Busy parents of school-aged children may have missed it, but education policy wonks recently spent days – some spent weeks – pouring over 2019 National Assessment of Educational Progress (NAEP) fourth and eighth grade mathematics and reading scores. NAEP, the Nation’s Report Card, tests a sample of students across the country, allowing for a comparison of student performance across states.

The wonks concluded that our educational system serves many students poorly. Reading scores dropped since 2017 for eighth graders in 31 states and fourth graders in 17 states. Despite an almost obsessive policy focus on closing achievement gaps in recent years, the scores of lower-performing students dropped in three of the four of areas tested. The education policy world offered numerous explanations for the drop, ranging from teacher strikes, lazy state implementation of the federal Every Student Succeeds Act, the recession’s impact on education funding, and ubiquitous screens in the classroom and at home.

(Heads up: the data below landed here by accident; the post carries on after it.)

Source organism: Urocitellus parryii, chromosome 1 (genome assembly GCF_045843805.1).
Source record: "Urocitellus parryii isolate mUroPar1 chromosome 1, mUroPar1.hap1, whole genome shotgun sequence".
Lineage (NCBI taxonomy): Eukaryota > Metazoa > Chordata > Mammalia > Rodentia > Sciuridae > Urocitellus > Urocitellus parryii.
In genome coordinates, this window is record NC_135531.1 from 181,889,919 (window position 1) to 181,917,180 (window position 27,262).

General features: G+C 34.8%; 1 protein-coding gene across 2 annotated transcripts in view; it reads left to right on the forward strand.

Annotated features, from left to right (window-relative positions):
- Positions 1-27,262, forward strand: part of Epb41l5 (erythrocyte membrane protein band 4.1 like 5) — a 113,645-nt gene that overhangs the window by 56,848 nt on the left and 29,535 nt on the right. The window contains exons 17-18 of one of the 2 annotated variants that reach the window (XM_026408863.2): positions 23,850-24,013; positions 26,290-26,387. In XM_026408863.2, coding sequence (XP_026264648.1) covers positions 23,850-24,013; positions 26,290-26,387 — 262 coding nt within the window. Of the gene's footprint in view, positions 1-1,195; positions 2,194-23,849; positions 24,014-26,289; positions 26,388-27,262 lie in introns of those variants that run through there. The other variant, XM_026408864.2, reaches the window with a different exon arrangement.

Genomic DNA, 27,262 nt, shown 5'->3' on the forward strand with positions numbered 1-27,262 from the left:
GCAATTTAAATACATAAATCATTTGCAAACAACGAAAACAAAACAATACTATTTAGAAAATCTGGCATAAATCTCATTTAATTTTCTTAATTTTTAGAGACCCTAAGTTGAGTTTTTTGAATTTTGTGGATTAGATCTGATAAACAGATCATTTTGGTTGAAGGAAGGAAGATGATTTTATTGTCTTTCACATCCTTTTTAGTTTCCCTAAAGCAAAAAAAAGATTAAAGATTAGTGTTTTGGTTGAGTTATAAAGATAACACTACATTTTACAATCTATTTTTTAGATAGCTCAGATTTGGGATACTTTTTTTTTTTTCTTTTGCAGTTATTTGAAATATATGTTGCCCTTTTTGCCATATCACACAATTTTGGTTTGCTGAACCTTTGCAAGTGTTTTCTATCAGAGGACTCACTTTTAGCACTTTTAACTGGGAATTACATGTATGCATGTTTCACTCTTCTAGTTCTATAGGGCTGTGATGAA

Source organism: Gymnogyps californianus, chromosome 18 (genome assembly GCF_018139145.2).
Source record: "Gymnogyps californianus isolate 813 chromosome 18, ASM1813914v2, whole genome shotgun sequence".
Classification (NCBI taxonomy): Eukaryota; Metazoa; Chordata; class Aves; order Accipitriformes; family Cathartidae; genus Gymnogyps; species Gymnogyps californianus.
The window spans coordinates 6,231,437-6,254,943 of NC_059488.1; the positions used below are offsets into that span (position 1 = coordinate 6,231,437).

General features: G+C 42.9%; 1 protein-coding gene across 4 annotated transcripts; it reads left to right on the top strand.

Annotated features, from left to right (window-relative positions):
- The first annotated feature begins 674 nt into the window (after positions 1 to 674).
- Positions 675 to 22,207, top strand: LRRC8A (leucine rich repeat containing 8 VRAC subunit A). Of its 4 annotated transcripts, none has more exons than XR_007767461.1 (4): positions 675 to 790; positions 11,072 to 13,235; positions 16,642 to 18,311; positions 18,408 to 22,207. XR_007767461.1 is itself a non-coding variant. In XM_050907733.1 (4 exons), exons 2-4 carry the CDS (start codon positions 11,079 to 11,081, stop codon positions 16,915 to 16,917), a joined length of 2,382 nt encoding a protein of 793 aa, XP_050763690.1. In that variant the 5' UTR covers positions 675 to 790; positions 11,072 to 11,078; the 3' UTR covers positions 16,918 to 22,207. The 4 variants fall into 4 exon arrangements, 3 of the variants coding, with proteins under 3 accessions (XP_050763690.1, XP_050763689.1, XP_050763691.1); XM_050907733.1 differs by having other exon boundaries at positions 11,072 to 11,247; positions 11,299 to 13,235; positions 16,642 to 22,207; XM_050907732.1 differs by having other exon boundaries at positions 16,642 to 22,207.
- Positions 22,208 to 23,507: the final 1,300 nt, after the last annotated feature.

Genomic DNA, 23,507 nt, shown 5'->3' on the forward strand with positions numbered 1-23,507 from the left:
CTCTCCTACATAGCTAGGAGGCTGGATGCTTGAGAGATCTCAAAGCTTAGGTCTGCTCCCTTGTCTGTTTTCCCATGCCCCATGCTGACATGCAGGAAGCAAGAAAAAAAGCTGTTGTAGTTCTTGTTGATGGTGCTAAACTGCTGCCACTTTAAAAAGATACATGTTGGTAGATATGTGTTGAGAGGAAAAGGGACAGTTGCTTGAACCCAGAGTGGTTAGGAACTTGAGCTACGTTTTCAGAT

Parents can and should look up their state’s 2019 results and historical trends. If you have an extra moment (if only!), compare the results with other states and national results. There is a good chance that your state and district won’t communicate this grim information with parents, unless you’re from Mississippi, which surprised edu-world with NAEP gains this year.

In Virginia, where my children and I live, the state’s average NAEP scores hover slightly above national average scores, but reading scores declined since 2017 and unfortunate performance gaps persist. I doubt the state or school districts will actively share this information with parents. For parents of elementary school students in trend-chasing districts such as Arlington County, Virginia, the reluctance to share student performance goes beyond near silence around NAEP. Arlington Public Schools surprised K-5 parents with a new “standards-based reporting” system for the 2019-20 school year that boasts about its “conspicuous absence of letter grades.” Teachers will provide progress reports identifying students’ current level of skill mastery without using grades; different skills will be measured in each quarter.

Confusion abounds as this new grade-free approach unrolls. Perhaps Arlington parents will realize that the new system does not clearly measure or communicate student performance and will demand actual report cards. Perhaps Virginia will find NAEP scores dropping in the future and will chase a new education trend as a result. Parents in Arlington and beyond should keep a close eye on district attempts to muddy student achievement measurements and keep parents in the dark. We need to know how our children are performing and hold our schools accountable.